When you finish High School and College, what then? Will you be like most and just forget your Latin? I say no. That is the dark path. If you do that, then all your work has been in vain. Sure you may benefit from understanding your English a little better, or know how to think critically but that is not the goal of Language. The goal of language is communication. You are here to learn to communicate in this language, if not with another human being then at least with God. Sure, God understand English, but he also understands Latin so if no one else will listen to you speak this beautiful language, then turn your words to the one who is always ready to listen and speak your Latin likes there's no tomorrow, because remember, one day that will be true.
Latin can be a drudgery if you make it that but why would you want to? She can also be a fun and wonderful lady that you can take with you in your mind. You must feel the Latin flowing through you. Even when saying things that in English would sound terrible, just let it flow and hear how Latin will make it just so beautiful.
In English we don't like to repeat what we say. So when the Catholic Liturgy comes to that point when it is said "Through my fault, through my fault, through my great fault" it sounds odd. Not only are we breaking a rule of English semantics, not to repeat, but also we are talking about how bad we are and no one likes to do that. But in Latin, she helps us to feel our remorse before God. Mea culpa, mea culpa, mea maxima culpa.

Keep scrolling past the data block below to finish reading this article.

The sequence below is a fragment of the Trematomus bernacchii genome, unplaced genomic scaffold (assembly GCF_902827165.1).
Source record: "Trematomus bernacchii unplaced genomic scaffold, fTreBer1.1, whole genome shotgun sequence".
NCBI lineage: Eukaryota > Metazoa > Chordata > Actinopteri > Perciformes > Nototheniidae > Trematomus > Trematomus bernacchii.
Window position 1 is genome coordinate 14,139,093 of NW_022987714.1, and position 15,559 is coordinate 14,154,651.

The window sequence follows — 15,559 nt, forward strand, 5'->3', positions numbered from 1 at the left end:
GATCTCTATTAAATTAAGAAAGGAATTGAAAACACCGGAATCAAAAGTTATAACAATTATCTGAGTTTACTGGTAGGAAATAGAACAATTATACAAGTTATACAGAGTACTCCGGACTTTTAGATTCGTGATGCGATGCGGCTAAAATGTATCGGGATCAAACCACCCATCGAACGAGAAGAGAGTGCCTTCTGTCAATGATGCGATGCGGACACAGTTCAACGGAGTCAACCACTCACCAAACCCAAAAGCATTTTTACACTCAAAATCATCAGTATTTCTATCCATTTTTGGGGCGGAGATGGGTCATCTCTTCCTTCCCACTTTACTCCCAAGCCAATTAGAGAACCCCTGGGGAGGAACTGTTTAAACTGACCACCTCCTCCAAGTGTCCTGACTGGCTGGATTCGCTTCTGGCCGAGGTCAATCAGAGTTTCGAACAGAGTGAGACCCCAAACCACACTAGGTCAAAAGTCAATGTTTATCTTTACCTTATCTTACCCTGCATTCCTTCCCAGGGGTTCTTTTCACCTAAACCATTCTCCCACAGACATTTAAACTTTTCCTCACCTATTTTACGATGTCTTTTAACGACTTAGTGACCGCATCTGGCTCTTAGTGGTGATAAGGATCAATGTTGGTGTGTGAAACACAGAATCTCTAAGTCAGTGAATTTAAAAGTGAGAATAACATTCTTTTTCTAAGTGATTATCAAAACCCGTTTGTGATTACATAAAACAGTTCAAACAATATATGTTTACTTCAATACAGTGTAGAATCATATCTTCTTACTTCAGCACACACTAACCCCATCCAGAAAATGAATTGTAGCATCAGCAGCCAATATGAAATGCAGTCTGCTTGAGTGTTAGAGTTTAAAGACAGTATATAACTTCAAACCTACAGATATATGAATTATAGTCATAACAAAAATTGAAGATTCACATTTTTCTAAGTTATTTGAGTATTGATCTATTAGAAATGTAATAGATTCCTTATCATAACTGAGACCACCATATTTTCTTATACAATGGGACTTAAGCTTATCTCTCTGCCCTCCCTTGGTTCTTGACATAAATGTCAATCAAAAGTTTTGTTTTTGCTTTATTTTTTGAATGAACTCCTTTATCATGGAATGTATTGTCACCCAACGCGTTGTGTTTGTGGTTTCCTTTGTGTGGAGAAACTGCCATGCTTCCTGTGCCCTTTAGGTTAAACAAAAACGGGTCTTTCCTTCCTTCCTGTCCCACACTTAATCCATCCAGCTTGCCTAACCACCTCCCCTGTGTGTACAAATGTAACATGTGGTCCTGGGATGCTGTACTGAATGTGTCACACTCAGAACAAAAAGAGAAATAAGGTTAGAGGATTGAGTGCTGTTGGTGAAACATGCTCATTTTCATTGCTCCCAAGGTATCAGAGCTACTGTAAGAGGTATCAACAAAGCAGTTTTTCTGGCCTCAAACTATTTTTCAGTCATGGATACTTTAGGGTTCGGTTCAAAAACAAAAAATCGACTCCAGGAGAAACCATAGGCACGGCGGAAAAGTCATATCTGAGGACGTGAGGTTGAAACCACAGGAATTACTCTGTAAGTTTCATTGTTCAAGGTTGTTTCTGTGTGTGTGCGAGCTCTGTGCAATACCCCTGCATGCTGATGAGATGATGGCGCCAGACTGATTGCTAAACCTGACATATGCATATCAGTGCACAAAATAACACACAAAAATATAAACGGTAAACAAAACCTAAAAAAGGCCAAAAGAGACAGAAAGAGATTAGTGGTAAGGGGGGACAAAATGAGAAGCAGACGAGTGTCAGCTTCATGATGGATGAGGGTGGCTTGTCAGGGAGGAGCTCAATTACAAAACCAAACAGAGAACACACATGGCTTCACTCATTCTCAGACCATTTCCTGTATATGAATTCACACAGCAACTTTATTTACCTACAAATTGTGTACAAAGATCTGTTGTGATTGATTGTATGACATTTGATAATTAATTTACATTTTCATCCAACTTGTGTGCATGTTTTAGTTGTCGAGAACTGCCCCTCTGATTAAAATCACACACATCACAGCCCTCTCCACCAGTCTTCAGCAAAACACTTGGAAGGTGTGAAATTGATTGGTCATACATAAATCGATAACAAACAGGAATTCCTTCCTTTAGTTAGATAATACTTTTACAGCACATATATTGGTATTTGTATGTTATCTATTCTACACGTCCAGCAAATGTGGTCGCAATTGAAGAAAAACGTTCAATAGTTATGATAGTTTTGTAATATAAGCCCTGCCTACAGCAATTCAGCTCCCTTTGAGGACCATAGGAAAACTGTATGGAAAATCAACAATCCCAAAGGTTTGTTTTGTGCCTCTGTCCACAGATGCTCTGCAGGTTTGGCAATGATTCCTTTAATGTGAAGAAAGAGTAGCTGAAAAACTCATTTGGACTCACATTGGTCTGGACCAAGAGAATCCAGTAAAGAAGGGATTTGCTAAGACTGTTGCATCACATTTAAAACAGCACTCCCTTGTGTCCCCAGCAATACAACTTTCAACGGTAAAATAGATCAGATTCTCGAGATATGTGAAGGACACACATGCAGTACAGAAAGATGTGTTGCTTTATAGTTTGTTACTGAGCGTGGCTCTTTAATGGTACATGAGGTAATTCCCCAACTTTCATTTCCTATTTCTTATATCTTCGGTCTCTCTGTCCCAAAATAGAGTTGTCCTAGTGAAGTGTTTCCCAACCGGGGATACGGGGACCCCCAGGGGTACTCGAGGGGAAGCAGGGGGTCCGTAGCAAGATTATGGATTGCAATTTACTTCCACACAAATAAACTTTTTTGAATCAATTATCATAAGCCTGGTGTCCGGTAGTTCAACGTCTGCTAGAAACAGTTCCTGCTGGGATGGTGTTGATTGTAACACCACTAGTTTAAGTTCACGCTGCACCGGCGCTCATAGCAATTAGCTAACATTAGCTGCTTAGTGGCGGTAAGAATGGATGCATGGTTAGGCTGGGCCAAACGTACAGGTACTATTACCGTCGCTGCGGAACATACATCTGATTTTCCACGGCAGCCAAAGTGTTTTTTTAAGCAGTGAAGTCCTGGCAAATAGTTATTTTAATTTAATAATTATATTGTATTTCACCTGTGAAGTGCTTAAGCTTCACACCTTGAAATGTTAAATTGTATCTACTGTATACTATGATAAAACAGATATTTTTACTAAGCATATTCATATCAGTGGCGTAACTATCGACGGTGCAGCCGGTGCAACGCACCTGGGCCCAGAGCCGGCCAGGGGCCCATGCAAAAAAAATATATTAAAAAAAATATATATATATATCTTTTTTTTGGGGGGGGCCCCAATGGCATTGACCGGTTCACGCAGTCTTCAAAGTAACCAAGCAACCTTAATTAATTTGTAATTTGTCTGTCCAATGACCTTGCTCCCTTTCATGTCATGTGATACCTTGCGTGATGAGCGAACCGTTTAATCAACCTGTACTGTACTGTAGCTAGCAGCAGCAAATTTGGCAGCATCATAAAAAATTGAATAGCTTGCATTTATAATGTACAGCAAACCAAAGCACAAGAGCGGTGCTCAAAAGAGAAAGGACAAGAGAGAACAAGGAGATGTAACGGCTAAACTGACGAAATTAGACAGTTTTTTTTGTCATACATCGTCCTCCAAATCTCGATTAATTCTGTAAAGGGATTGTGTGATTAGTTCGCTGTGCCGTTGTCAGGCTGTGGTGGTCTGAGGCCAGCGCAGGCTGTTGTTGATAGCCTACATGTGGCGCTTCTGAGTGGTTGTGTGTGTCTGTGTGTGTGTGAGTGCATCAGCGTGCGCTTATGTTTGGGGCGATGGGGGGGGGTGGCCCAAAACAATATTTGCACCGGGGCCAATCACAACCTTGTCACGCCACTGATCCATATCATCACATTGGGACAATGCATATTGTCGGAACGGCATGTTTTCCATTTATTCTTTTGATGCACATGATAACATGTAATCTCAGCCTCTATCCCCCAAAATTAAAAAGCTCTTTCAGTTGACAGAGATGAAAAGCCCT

Language learning is over learning. In order to communicate effectively in a language, you need to know three times as much as you will need. Some even say that you will only ever use ten percent of the language that you know. How many times have you learned a new English word and understood it for just that one time it was encountered, only for it to be forgotten and never come into your life again? If you are well read, this should happen almost everyday. Yet, learning those words we will never use helps us to be better communicators in English.
Also, language has a sink in factor to it. You can not just memorize some grammar rules and some vocabulary and expect to be able to use a language. You have to practice and give it some time. It has to sink in and you can not control how fast your brain will let that happen.
However, you can encourage by reviewing constantly. You should be going over the basics, over and over again, from the Alphabet to the Ablative.
Don't just learn a poem or a prayer, memorize it and know what every word means and why.
Speak Latin everyday. Learn a new word everyday. Read some Latin everyday and pray in Latin everyday. For how long? For the rest of your life. People who learn English as a second language never quite get to the point where they don't have to pick up a dictionary and look a word up so why should we be any different taking Latin on as a second language.
Get a good dictionary. Use it until it is used up and then get another one. No joke. If you don't know a word, look it up. In this book I will not be providing so much as a vocabulary list as a word list for you to look up in your dictionary.
Many teachers teach that Latin does not have articles the way English does. This is wrong. Latin does have articles, we just don't use them. Or rather, they went out of normal use but were then recycled and are now used differently. The word that used to mean "the" now is used as a pronoun and rarely will be used in Article Substantive combination unless in certain set idioms like "eo tempore" "in the time". The words for "this" and "that" in Latin also have a tendency to be used almost like an article but this is resisted. For the most part, you should not worry about articles in Latin. In English they are required; in Latin they are optional, and in fact usually avoided if at all possible.